Interior Secretary Sally Jewell's first visit to Utah to focus on value of public lands
Jacquelyn Martin, Associated Press
SALT LAKE CITY — Interior Secretary Sally Jewell's first official foray into Utah as overseer of the nation's public lands brings her to a state where the issue of federal land management has reached a contentious, fervent pitch.
Jewell, a keynote speaker at the Western Governors Association's annual meeting Friday, will highlight the value of public lands, underscoring the economic contributions derived from outdoor recreation, travel and tourism, and energy development.
Last month, Jewell met with Utah Gov. Gary Herbert in Washington, where he also testified before the House Natural Resources subcommittee that management of fire-threatened forests and threatened species are tasks best left to the states.
Such hands-off sentiment — particularly over public lands issues — has been a dominating theme in Utah politics the last several years.
The sentiment is at the heart of multiple issues, from control of more than 12,000 disputed roads to the demand from Herbert and the Utah Legislature that the federal government relinquish ownership to most of the land it controls in the state, or face a lawsuit.
Complaints of mismanagement of forests by the U.S. Forest Service or micro-management of threatened or endangered species by the Interior Department are pressing issues among the Western states and are likely to crop up in discussions during the governors' meeting.
"When you have a new secretary in a position like that, you always want to have hope that the policies might be different," said Rep. Ken Ivory, R-West Jordan.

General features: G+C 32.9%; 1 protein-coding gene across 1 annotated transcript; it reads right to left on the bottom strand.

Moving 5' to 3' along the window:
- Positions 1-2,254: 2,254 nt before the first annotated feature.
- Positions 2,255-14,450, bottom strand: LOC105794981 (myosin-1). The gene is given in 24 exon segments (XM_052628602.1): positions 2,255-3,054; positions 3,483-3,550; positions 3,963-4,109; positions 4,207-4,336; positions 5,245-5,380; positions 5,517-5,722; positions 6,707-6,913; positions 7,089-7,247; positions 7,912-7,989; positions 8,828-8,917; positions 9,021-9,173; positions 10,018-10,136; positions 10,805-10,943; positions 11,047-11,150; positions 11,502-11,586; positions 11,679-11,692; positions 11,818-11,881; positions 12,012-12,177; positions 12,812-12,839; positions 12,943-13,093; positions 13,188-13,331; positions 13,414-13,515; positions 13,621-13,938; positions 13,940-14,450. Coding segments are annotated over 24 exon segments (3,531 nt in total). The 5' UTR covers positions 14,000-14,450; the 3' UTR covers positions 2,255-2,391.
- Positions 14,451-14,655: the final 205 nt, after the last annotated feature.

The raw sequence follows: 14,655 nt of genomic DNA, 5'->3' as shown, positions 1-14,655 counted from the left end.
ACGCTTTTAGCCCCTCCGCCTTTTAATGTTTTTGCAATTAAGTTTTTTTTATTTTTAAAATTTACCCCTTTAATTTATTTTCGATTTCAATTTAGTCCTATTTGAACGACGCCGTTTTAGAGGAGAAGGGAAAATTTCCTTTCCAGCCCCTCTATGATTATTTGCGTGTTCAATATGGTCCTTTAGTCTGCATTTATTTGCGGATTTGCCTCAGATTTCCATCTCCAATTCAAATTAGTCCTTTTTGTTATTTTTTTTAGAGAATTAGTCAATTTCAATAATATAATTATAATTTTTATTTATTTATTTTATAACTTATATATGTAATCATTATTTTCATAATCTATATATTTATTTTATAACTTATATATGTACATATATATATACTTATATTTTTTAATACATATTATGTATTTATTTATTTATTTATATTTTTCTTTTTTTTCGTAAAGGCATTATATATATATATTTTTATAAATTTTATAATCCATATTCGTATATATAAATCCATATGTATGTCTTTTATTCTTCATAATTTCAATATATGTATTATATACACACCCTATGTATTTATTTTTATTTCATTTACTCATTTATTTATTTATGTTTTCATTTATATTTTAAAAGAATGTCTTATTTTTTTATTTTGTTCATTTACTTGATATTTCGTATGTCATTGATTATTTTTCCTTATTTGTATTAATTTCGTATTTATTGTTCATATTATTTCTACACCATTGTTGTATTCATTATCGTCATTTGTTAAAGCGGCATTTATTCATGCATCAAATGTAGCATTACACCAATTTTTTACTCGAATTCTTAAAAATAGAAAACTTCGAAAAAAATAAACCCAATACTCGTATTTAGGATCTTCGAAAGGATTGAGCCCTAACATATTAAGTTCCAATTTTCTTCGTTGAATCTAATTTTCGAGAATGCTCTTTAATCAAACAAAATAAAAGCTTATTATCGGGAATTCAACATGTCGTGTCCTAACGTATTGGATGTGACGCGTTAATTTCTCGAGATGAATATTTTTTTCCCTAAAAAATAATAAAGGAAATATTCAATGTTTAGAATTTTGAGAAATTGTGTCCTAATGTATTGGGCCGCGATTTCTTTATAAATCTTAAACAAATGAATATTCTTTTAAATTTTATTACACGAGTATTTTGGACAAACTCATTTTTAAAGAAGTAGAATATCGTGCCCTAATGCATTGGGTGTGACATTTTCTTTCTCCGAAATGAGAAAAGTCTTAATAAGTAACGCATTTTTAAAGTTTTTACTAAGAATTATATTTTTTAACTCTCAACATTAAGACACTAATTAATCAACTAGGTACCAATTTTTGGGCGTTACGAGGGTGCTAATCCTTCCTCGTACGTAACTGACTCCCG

Ivory, president of the American Lands Council and the architect of Utah's Public Lands Transfer Act, will be attending the meeting, listening for any indication that the Interior Department might behave differently with Jewell at the helm.
"While I think the governors would be rightfully hopeful, the track record of the federal government is not good. The track record for increasing control over increased access to public lands under both Republican and Democratic administrations has been pretty abysmal," he said.
For his part, Ivory said he was hopeful that Utah's efforts to have the federal government cede title to the lands it owns in the state — with the exception of national parks, national monuments and designated wilderness areas — would make it on the agenda.
"We are hoping there would be discussion that five states have now passed transfer of public lands legislation that Utah has led out on," Ivory said, "but it didn't make it on the agenda."
Ivory said Wyoming, Idaho, Montana and Nevada have all followed Utah's suit, and South Carolina's legislature passed a resolution supporting the transfer of public lands to Western states.
"We think other states will support the effort," Ivory said.
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